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Is COVID-19 really an exogenous shock?

by Dev Nathan, Govind Kelkar

"We cannot solve problems by using the same kind of thinking we used when we created them."  – Albert Einstein

Economists invariably divide shocks into two types: endogenous and exogenous. Endogenous shocks arise from within the economic system. The Great Recession of 2008 was sparked off by the shock of the financial crisis. This clearly originated from within the economic system. In India, the demonetization of 2016 was a shock caused by an economic policy. Therefore, it was an endogenous shock from within the economy, including its policy formulation and governance system.

COVID-19, and SARS, are different from the above-mentioned endogenous shocks. They seem to originate not from the economy or even from human society, but from the animal world and the biosphere. So is there any doubt that this is an exogenous shock?

A truly exogenous shock would be something like an earthquake and the tsunami in its wake. The manner in which the shock affected the economy would, however, depend on the nature of the economy. The Fukushima tsunami affected a region of Japan that was intimately connected with global value chains in manufacturing. This spread its effects quite widely across the globe.

Perhaps the most spectacular exogenous shock was the asteroid that caused the extinction of dinosaurs and changed the history of the planet.

COVID-19 is obviously not something that came from outer space. It is also not something that came solely from an unmediated process of nature, such as the shifting of tectonic plates. COVID-19 came from the biosphere around us, and it was human interaction with nature that caused the transmission of the virus from one species to another — most likely from bats, through some intermediary host, to humans.

But is the transmission of COVID-19 to humans a shock endogenous to the economic system? The economy is the production and exchange of goods and services. Much production necessarily involves exchanges with nature. For instance, we take wood, water, nutrients from the soil, for many products. However, this taking is never a one-sided activity — there is always an exchange, where something is taken and something else is put back. In the process of interaction, there is the co-creation of what exists today, whether it be denuded forests or acidic oceans. Therefore, interaction and/or exchange is part of any relationship, not only those between humans, as in trade, but also those between humans and nature.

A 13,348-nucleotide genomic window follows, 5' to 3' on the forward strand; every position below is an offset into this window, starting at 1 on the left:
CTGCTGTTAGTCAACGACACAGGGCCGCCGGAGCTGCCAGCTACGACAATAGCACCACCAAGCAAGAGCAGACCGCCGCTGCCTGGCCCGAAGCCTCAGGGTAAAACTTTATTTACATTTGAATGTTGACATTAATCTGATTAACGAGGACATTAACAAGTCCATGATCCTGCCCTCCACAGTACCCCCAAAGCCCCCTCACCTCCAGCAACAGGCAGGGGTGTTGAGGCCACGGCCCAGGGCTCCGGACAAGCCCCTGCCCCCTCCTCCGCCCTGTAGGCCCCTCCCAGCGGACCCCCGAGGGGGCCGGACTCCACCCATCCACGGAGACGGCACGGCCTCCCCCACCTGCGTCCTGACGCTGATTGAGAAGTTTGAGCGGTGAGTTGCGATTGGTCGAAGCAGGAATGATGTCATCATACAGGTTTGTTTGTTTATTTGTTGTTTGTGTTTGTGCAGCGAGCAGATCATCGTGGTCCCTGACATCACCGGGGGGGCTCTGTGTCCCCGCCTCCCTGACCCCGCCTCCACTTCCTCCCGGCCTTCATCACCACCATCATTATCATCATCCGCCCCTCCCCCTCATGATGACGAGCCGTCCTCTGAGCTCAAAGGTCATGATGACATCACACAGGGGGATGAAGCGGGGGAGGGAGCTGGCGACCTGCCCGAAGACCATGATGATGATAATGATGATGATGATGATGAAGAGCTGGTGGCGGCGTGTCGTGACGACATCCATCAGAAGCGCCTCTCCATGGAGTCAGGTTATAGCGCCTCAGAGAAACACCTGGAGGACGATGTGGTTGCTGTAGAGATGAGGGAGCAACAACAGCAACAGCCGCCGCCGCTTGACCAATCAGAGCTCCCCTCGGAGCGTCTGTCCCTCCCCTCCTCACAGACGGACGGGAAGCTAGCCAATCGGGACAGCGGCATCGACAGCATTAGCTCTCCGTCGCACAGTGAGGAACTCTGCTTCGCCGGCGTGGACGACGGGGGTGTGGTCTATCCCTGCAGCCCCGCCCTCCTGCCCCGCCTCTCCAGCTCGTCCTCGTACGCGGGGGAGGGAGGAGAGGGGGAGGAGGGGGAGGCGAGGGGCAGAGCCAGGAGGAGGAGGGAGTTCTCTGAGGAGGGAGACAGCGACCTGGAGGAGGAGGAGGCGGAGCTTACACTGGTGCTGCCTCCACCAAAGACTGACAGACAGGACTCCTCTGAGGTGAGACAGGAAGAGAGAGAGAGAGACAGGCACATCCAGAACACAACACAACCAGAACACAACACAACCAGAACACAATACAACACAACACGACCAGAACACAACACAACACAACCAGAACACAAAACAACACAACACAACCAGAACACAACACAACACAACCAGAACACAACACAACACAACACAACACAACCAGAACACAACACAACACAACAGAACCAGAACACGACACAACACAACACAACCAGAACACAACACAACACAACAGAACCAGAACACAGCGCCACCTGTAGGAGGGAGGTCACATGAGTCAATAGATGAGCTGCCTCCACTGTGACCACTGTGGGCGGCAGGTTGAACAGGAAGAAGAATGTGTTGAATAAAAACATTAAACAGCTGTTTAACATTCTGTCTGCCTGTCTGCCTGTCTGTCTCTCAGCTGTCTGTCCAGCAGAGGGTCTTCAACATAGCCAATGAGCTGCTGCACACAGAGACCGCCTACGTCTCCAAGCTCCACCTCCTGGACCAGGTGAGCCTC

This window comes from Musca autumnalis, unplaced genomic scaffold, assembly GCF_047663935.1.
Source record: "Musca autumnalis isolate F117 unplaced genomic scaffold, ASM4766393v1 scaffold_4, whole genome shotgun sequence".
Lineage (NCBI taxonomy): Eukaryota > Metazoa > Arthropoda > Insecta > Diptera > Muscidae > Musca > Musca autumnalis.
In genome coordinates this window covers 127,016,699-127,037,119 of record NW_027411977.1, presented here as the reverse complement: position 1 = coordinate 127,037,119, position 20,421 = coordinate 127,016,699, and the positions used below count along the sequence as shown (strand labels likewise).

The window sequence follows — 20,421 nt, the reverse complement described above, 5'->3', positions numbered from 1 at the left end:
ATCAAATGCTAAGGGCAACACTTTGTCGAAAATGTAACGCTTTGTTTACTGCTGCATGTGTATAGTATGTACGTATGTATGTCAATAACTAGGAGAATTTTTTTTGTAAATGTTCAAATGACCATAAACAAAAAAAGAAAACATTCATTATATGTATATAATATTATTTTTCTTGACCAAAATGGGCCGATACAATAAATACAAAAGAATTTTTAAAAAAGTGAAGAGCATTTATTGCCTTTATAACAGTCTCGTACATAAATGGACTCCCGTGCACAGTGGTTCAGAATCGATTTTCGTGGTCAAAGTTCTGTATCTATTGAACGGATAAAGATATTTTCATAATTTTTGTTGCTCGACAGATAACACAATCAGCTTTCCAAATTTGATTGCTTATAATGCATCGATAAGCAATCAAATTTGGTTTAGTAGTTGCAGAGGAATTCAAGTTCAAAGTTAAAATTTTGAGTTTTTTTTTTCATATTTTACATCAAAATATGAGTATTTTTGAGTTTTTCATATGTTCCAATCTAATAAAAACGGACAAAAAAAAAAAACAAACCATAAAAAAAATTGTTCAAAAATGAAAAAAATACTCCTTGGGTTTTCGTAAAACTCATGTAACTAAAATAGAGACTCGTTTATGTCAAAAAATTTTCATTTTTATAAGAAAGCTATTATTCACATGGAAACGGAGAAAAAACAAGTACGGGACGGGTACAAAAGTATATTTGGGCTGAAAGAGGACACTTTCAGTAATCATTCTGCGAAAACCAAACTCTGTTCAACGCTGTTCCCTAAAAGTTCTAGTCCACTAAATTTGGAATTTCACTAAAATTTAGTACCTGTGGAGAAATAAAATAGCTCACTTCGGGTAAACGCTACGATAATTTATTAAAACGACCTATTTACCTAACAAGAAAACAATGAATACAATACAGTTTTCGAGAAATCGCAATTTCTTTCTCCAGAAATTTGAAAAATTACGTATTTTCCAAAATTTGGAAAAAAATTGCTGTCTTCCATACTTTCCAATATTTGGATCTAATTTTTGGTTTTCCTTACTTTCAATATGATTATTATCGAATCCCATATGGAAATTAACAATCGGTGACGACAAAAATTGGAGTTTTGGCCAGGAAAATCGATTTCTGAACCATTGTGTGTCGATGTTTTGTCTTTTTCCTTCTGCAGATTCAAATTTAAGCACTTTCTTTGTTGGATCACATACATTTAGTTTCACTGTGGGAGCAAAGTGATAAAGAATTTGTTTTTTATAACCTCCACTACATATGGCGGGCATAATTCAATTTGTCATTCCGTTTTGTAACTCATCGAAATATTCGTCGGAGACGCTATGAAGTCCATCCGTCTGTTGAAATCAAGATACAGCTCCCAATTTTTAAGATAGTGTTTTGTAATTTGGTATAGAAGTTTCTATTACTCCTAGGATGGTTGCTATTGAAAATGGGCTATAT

Exchanges with nature are then part of the economy. This exchange affects and influences natural processes. As Jane Goodall has pointed out, our destruction of bio-diverse forests has forced animals ‘to crowd closer and closer together, which means that a virus can pass from one animal to another … When they (different animals) are in stressed conditions in the markets as pets or whatever, that’s when the virus that started in another animal ends up in this animal and now that it can cross the species barrier into humans … make a new mutation, which has caused the COVID-19’.

The wet markets of China, or livestock rearing in various parts of the world, are locations of human economic relations with animals. With the species jump of viruses to humans promoted by such close and continuous proximity between humans and other animals, it can be concluded that the COVID-19 shock is not exogenous but endogenous to the economy, a shock co-created by humanity’s economic relations with the biosphere.

Consequently, we not only use the resources of the biosphere, but we also change or co-create them. The field of economics has yet to come to grips with this co-creation of the natural world today, which is why COVID-19 is characterised as exogenous. Economic theory promoted capitalism’s endless accumulation without being mindful of the changes human actions were bringing about. Now, the unintended consequences of our modifications of the biosphere are coming back to haunt us.

What does this mean for policy? While we rightly pay attention to social security and gender and other inequalities, in adaptation to COVID-19 we also need to think of mitigation, or reducing risks from our exchanges with the biosphere. To incorporate mitigation, we must look to see how our economic theories can incorporate the reflexive nature of co-creation. Or, that in economic relations, we do not only use resources, we also co-create them.

There are policy consequences of the endogeneity thesis. YES, we should mitigate COVID-19 transmission, through vaccines, research, and modifications to human contact (isolation, distancing, face masks), AND we also need to reduce pandemic threats by modifying our interactions with nature; e.g., reverse the reduction of the biosphere that results in crowding of animals, increase biosecurity to reduce transmission of pathogens from livestock, reduce stressed conditions of existence of animals, and modify forms of human–animal interaction that may not have been a threat in small-scale societies but can create pandemics in a globalized world. 

Recognizing that COVID-19 is an endogenous shock is only the first step in developing an appropriate economic analysis. This needs to be followed up by theorizing or modelling human–nature interaction and integrating the co-creation of the natural world into economic theory. These are much more difficult tasks.

The views expressed in this piece are those of the author(s), and do not necessarily reflect the views of the Institute or the United Nations University, nor the programme/project donors.

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